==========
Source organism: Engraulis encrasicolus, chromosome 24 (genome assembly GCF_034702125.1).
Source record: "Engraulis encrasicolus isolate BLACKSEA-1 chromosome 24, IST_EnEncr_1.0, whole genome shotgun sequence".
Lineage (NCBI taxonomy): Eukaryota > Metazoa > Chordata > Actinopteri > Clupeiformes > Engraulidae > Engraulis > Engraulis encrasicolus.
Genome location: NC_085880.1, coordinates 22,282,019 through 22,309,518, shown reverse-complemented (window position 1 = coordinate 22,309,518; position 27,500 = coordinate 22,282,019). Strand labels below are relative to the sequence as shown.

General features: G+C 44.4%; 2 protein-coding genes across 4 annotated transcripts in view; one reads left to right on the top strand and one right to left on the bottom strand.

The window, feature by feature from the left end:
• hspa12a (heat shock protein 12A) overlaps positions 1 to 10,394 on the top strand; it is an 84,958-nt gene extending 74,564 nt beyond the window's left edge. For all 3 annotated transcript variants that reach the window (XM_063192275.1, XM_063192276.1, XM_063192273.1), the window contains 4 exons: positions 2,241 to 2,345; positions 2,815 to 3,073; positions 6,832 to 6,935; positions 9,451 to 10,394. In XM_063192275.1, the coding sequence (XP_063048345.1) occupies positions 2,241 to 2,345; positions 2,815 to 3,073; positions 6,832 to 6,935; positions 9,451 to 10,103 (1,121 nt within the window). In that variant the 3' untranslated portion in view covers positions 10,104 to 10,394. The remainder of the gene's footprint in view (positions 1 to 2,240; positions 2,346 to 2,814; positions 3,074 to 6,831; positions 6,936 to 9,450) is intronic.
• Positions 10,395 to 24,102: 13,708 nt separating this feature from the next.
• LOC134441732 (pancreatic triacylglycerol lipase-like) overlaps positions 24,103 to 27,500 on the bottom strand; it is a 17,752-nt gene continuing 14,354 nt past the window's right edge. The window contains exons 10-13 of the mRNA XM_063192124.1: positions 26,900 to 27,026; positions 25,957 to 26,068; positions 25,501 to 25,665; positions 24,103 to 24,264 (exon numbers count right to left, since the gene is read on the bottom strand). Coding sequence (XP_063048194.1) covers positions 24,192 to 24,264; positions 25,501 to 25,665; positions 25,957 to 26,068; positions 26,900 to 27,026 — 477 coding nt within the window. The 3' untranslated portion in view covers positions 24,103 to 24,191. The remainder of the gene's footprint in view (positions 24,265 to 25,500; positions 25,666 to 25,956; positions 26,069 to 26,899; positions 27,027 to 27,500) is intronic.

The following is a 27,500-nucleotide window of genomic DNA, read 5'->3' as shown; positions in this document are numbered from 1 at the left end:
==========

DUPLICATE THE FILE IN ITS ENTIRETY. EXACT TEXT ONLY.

Source organism: Engraulis encrasicolus, chromosome 24 (genome assembly GCF_034702125.1).
Source record: "Engraulis encrasicolus isolate BLACKSEA-1 chromosome 24, IST_EnEncr_1.0, whole genome shotgun sequence".
Lineage (NCBI taxonomy): Eukaryota > Metazoa > Chordata > Actinopteri > Clupeiformes > Engraulidae > Engraulis > Engraulis encrasicolus.
Genome location: NC_085880.1, coordinates 22,282,019 through 22,309,518, shown reverse-complemented (window position 1 = coordinate 22,309,518; position 27,500 = coordinate 22,282,019). Strand labels below are relative to the sequence as shown.

General features: G+C 44.4%; 2 protein-coding genes across 4 annotated transcripts in view; one reads left to right on the top strand and one right to left on the bottom strand.

The window, feature by feature from the left end:
• hspa12a (heat shock protein 12A) overlaps positions 1 to 10,394 on the top strand; it is an 84,958-nt gene extending 74,564 nt beyond the window's left edge. For all 3 annotated transcript variants that reach the window (XM_063192275.1, XM_063192276.1, XM_063192273.1), the window contains 4 exons: positions 2,241 to 2,345; positions 2,815 to 3,073; positions 6,832 to 6,935; positions 9,451 to 10,394. In XM_063192275.1, the coding sequence (XP_063048345.1) occupies positions 2,241 to 2,345; positions 2,815 to 3,073; positions 6,832 to 6,935; positions 9,451 to 10,103 (1,121 nt within the window). In that variant the 3' untranslated portion in view covers positions 10,104 to 10,394. The remainder of the gene's footprint in view (positions 1 to 2,240; positions 2,346 to 2,814; positions 3,074 to 6,831; positions 6,936 to 9,450) is intronic.
• Positions 10,395 to 24,102: 13,708 nt separating this feature from the next.
• LOC134441732 (pancreatic triacylglycerol lipase-like) overlaps positions 24,103 to 27,500 on the bottom strand; it is a 17,752-nt gene continuing 14,354 nt past the window's right edge. The window contains exons 10-13 of the mRNA XM_063192124.1: positions 26,900 to 27,026; positions 25,957 to 26,068; positions 25,501 to 25,665; positions 24,103 to 24,264 (exon numbers count right to left, since the gene is read on the bottom strand). Coding sequence (XP_063048194.1) covers positions 24,192 to 24,264; positions 25,501 to 25,665; positions 25,957 to 26,068; positions 26,900 to 27,026 — 477 coding nt within the window. The 3' untranslated portion in view covers positions 24,103 to 24,191. The remainder of the gene's footprint in view (positions 24,265 to 25,500; positions 25,666 to 25,956; positions 26,069 to 26,899; positions 27,027 to 27,500) is intronic.

The following is a 27,500-nucleotide window of genomic DNA, read 5'->3' as shown; positions in this document are numbered from 1 at the left end: